Our excuse to photograph a confection of gorgeous hats is that it is Pesach in a couple of weeks, when Jewish women traditionally think about acquiring a new spring hat.
We have been looking at the prettiest and most stylish hats, some appropriate for synagogue, some for weddings or other special occasions.
If the pictures have a slightly vintage feel, it is because hats — the decorative kind, as opposed to the practical kind we wear for cold weather, skiing or sun protection — are, sadly, an anachronism in 2010.
Those who wear hats — the Queen, women attending afternoon weddings, Ascot and other ritzy race-meetings and, of course women who attend synagogue (once mainly those who attended Orthodox shuls, but increasingly, those who attend Progressive congregations, too) — are rapidly becoming as endangered as the polar bear.
Our model for the hats, Jacqui Kohen, a personal trainer and occasional model (you may remember her from a distractingly alluring poster for JDate), loved every one of the hats, and looked stunning in them. But in common with most women under 45, she would probably only wear a hat if she was invited to a very posh afternoon wedding or to Royal Ascot.
Channel 4’s otherwise unmmemorable The Queen was a revelation for its reminder of how ubiquitous hats remained even as late as the 1960s. Wear a hat on the street today (other than a very on-trend panama, or to keep warm) and you will be regarded with some curiosity. It is no coincidence that in her humorous poem Warning, Jenny Joseph wrote about always wearing a red hat as a signifier of how outrageously she would dress when old.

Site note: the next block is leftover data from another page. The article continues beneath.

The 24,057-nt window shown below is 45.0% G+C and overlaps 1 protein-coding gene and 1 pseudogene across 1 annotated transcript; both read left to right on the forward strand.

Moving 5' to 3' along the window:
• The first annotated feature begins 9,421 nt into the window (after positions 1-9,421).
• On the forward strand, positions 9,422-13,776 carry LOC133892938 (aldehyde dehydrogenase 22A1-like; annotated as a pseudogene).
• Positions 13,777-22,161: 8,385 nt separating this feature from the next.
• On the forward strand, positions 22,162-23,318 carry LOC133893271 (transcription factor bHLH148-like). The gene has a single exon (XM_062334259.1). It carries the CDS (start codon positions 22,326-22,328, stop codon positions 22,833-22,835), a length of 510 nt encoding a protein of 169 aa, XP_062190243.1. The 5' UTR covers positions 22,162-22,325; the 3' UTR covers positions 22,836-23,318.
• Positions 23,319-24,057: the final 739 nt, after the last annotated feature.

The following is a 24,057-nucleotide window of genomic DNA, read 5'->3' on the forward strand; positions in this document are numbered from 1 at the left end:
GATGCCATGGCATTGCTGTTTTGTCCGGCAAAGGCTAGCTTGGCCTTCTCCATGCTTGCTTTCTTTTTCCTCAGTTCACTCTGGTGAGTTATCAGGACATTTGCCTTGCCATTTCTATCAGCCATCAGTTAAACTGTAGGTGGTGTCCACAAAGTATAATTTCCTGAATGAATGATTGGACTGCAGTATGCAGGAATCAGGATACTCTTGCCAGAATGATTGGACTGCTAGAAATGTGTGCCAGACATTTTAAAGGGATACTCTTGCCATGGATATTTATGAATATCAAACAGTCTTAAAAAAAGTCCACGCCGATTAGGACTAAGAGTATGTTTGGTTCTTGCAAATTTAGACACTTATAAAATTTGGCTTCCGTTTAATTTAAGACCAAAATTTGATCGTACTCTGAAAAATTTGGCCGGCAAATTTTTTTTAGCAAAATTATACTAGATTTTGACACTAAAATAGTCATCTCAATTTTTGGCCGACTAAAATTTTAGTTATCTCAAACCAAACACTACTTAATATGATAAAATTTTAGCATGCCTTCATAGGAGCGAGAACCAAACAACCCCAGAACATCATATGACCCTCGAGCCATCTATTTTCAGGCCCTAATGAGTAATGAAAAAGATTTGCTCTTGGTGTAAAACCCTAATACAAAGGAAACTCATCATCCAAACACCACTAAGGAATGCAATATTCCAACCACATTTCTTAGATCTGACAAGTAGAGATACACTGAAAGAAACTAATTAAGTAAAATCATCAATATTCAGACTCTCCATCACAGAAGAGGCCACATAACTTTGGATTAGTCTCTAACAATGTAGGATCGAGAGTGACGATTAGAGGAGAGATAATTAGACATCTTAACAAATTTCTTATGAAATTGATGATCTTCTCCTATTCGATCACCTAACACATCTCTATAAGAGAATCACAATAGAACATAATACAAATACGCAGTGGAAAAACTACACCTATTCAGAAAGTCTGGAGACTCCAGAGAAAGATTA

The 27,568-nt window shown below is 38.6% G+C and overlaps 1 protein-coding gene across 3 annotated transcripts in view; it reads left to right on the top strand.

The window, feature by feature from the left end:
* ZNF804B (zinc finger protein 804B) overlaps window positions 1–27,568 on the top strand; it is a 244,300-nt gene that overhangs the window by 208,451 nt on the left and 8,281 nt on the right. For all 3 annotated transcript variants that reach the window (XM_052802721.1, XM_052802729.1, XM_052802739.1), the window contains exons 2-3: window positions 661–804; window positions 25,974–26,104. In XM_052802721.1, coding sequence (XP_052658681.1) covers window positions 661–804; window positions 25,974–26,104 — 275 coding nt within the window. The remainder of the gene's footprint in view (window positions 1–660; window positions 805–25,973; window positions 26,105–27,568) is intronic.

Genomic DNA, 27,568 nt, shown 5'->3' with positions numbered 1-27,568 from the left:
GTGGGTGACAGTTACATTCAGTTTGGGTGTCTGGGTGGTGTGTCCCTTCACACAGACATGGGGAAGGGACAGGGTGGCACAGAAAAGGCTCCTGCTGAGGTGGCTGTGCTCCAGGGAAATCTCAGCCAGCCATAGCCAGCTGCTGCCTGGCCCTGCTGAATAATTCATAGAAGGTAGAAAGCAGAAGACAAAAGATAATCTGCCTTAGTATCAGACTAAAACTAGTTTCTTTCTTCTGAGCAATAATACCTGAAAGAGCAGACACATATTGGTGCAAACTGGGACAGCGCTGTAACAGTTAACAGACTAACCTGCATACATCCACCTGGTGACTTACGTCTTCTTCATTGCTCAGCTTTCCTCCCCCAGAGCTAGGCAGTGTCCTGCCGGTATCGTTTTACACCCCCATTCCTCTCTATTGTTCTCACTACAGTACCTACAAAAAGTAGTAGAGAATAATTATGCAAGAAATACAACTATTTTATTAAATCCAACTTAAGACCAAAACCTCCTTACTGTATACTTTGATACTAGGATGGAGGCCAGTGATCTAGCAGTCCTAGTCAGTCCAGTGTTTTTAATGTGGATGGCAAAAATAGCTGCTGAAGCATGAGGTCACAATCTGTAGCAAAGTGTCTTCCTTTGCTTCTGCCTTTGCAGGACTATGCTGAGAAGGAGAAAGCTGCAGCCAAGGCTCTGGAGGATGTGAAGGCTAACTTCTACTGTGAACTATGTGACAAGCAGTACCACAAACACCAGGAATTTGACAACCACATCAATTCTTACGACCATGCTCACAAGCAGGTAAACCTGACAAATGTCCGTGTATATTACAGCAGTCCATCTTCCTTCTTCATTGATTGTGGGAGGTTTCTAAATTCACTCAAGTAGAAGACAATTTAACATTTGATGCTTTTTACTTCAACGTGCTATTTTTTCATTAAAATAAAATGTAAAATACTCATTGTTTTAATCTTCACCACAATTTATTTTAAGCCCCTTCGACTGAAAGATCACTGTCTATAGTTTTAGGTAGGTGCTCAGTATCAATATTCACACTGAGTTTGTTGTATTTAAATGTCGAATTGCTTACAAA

And yet, put on a gorgeous hat for a special occasion — an aufruf (or Shabbat chatan, as these call-ups are rapidly becoming known), a bar- or batmitzvah, Ascot or for Shabbat or Yomtov — and you realise that a hat is without equal as an item of apparel that makes you feel gloriously, glamorously feminine and fabulous the moment you perch it at exactly the correct angle on your head (see sidebar, right) .
It would be delusional to use the word “trend” in the context of hats. The collections of even the most out-there designers — like Stephen Jones, who produces witty hats for women who want to be looked at — evolve rather than change dramatically each season. Sometimes the “new” is confined to fresh trims, or to the seasonal clothing colour palette.
Many of the strongest looks for this spring remain evocative of the ’40s, ’50s and ’60s. The Audrey Hepburn and Grace Kelly influences fit well with the polished little suits, well-groomed shift dresses, duster coats and sweet little bracelet-sleeve jackets that reign for smart occasions.
If you have the face, the suit and the poise, the 1940s-inspired, saucer-shaped hat by the prodigiously talented Gabriela Ligenza is sensational for spring, sufficiently low-key for synagogue, but a real fashion statement for any summer event. The Chelsea-based milliner is also responsible for the froth of animal-print georgette and for the pair of ravishing 1950s-inspired hats — one a darling little pillbox crafted from coffee and cream silk trimmed with a tiny veil; the other a downturned shape, which could have come straight from an Irving Penn fashion shoot.
In the same retro mood is the ravishing little hat made from a cluster of pink roses with veil, by Lincolnshire-based millinery brand Hostie.
Whiteley, whose collection runs from classic to gently on-trend, has a sublimely retro hat with oversized brim as well as the grey brim hat with oversized bow.
Helene Berman, whose clever clothes range bridges the gap between designer and high street, has added hats to her collection, with huge success. Her neat little straws, like a flower-trimmed trilby and the Audrey-esque shape with wide brim, are stylish but sufficiently undemanding to appeal to a younger hat wearer, or a woman who doesn’t want to make too much of a statement with shul headwear.